Father did a lot of landscape painting in his spare time, and as a little lad at the age of four, I naturally took a great interest in all these lovely colors, and once when he was away, started dabbing paint on a nearly finished picture. Another time it was just before Easter, we were expecting grandfather and two aunts. All the wrought iron stoves were polished and there were new curtains everywhere. Mother and father had gone to a song rehearsal at the church and our two servant girls in the kitchen evidently had some boy visitors, for they seemed to have forgotten about me. I made a beeline for the paint and chose a bright red colour with which I painted the stove to give mother a pleasant surprise when she got home. Finally, it was getting dark and I got tired and fell asleep behind the piano in the corner. When the girls started the fires in the stove, the room soon got filled with thick black smoke. They looked for me but could not find me, and opened the windows. Some passers-by in the street below saw the thick black smoke and promptly called the fire brigade and the Church Bell started ringing. My parents, desperate with anxiety, hurried home and met the fire engine on its way back. There was nothing to worry about, but what a sight met them at home. Everything was blackened by smoke and there was no sign of me. The girls were crying hysterically, and mother soon gave way to crying too. Father noticed a smell of burnt paint and saw a line of red paint leading to the back of the piano where I was found fast asleep with red paint on my hands and clothes. Mother was very glad when she found me unhurt, and I told her how nicely I had painted the stove red and was eager to show her. I was only three years old at the time, and I had meant to give her a happy surprise, so I got no hiding for my most unusual enterprise as a painter.”
Kristian dedicated his life to the fine arts. He involved himself in choir, directing, singing, acting, play-writing and painting. He founded choirs, and the technical night school in 1898, he taught drawing there as well. Although painting was just a hobby and supplementary income for Kristian, his art was honoured at the Lands Museum Autumn Exhibition in 1890. He used both traditional oil painting technique, and also painted watercolours. His interest in painting came at an early age. It is said, according to Nils Thomle and Inger Elisabeth Dalen, that he fire-painted at the age of five years old with ash logs from the oven. There is evidence he produced images from late 1800-century to 1930.
Ronald Skolmen (Son of Paul Skolmen) had the following to say about his grandfather, “Kristian was a nationally honored artist. He traveled all over Norway, getting free lodgings while he painted art and scenes for the inns and hotels of the country. This work may only have taken place during his earlier years because he had a residence in Kongsberg, where his family was raised. In contemporary photographs, he appears to have been a loving father, devoted to family life. I don’t remember my father ever speaking disparagingly of his father. There is a street named “Kristian Skolmen Vei” in his honor in Kongsberg. During the dark days of the Nazi occupation of Norway, it became nearly impossible for Kristian to obtain a palette of colors. He was reduced in some cases to two colors. We received several of his watercolors after the war, that were executed in vermilion and a gray-green. Even with these limitations, he captured in landscapes, the vibrancy and beauty of the countryside. In an age of Pop Art and Abstract Expressionism, his paintings might look old fashion to some, but he painted what he saw, and he saw much of the country of his birth. He painted the Norway he loved.”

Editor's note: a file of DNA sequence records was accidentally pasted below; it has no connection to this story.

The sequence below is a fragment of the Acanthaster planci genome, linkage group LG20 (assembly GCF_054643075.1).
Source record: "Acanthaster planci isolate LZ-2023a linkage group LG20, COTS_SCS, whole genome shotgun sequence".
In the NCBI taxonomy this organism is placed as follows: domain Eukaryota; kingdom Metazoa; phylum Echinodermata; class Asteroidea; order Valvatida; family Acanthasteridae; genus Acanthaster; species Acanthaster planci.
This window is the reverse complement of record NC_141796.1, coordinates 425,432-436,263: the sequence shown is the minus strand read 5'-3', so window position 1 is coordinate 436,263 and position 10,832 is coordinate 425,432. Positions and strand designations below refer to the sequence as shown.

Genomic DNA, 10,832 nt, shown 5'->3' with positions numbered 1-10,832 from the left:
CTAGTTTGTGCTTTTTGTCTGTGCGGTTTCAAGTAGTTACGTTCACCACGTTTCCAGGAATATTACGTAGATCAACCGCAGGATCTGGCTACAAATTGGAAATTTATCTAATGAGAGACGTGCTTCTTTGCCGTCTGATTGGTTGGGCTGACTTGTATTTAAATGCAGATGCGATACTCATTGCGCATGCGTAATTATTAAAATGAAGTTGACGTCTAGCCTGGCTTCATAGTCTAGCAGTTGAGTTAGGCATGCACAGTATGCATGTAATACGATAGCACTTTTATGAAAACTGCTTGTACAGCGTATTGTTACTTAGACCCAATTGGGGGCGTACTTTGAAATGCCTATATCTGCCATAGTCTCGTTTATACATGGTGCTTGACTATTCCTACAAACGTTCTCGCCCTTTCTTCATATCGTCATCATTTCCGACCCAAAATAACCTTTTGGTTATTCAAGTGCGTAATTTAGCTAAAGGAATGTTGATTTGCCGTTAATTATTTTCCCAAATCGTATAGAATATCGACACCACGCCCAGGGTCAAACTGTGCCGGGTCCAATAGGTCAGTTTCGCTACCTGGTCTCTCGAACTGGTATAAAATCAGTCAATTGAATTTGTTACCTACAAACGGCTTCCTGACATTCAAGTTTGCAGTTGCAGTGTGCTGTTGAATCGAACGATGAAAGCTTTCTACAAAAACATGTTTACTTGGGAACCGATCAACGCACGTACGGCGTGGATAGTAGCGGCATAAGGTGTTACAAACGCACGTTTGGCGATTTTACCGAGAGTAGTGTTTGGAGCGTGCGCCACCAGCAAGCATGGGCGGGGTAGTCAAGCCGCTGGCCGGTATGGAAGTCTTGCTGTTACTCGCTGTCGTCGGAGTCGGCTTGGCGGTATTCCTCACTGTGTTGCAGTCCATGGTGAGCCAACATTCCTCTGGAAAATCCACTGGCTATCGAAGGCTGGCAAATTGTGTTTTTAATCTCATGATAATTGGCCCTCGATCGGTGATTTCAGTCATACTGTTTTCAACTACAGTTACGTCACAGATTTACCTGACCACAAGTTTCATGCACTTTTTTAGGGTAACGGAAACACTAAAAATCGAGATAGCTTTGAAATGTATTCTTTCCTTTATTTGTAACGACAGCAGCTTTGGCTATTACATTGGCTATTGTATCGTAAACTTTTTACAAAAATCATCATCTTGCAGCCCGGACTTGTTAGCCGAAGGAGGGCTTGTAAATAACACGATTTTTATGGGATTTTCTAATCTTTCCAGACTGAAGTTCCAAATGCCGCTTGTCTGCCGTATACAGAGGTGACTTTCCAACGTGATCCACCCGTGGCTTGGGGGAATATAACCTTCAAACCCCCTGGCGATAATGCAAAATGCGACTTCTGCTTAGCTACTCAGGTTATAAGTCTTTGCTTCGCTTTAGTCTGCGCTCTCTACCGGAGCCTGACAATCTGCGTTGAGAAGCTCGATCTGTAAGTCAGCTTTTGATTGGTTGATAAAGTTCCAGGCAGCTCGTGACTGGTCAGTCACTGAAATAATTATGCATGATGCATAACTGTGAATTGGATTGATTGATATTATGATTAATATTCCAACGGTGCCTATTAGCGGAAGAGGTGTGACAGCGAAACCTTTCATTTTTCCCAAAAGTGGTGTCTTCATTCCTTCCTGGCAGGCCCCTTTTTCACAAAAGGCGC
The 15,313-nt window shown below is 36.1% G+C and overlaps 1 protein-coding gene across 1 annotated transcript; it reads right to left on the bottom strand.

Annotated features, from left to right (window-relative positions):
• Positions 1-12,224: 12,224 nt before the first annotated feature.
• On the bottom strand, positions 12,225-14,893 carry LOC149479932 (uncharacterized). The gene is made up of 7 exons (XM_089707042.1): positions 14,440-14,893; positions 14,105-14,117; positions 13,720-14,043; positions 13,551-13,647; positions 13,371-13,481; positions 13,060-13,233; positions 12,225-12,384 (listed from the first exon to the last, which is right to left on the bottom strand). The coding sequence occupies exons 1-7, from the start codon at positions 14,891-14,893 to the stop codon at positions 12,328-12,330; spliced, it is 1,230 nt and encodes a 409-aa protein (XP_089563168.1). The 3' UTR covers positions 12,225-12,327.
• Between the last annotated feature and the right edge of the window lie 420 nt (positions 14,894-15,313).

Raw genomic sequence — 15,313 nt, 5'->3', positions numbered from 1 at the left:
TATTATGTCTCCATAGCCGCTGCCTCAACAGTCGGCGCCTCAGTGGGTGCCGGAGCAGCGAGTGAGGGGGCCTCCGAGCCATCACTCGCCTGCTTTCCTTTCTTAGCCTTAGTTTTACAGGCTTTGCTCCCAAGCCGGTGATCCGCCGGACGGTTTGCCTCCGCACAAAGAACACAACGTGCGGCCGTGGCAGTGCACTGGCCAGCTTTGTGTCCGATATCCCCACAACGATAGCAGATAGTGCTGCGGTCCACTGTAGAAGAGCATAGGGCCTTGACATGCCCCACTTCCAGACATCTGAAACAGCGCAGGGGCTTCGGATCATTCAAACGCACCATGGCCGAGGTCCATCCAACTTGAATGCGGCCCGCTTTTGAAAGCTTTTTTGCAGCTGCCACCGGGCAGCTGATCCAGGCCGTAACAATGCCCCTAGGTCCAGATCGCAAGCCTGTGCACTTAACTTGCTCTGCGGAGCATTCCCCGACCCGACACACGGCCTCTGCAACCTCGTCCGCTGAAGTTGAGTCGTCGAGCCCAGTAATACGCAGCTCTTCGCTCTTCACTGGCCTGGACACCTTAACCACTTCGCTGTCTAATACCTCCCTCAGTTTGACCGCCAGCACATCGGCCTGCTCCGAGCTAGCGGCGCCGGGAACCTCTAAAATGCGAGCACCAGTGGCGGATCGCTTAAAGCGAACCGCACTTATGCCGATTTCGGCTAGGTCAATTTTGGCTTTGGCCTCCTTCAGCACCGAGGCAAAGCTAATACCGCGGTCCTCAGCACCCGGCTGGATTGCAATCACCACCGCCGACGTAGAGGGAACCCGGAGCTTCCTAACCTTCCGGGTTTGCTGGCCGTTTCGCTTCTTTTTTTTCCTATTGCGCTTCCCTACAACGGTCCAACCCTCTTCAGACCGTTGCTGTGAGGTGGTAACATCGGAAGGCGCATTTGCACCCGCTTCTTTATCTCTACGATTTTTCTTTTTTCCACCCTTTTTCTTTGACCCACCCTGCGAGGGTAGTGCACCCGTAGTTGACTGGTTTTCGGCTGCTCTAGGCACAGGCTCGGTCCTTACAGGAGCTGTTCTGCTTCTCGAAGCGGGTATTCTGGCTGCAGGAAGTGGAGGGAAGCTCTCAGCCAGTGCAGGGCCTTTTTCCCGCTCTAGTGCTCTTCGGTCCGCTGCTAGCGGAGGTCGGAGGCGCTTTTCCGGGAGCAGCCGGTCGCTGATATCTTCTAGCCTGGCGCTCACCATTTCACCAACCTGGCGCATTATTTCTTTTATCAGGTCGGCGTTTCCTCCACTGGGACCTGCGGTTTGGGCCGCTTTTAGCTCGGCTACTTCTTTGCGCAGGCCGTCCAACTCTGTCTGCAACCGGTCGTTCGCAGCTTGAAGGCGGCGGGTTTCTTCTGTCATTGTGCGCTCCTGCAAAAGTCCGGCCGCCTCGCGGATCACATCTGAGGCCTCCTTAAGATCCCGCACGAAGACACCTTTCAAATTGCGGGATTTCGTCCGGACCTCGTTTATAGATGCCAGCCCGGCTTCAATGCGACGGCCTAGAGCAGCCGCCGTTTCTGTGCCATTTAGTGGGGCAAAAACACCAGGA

To the people of Kongsberg, Kristian with his sketchbook and pencil was a known and loved feature of the town. His paintings are of strong historic and folklore interest. After he stopped teaching in Kongsberg, Kristian lived with family in Mjondalen, Drammen, Asker and Hakadal. His work from the years he lived in these places is preserved. A vast majority of his work is privately owned.
Kristian painted the painting below entitled “To America” in 1914. It shows Lars Martin Pedersen’s departure from Skolmbakken in 1869 as Kristian experienced it the age of six.
All the images I have managed to gather of Kristian Skolmen’s art can be viewed in the slideshow below. Many of which, came from the Kristian Skolmen art exhibition that took place at Lands Museum in Norway from the 2 October 2008 – 31 October 2008. Highlands Museum and the National Art Society obtained 128 paintings and objects painted by Kristian Skolmen. A total of 38 individuals lent their paintings to the exhibition. During the opening, Lands Museum was packed on the premises where the paintings were hung.
Kristian also painted portraits of his relatives:
In addition to painting on canvas, it seemed Kristian was also tried painting on wooden boards and doing some pottery: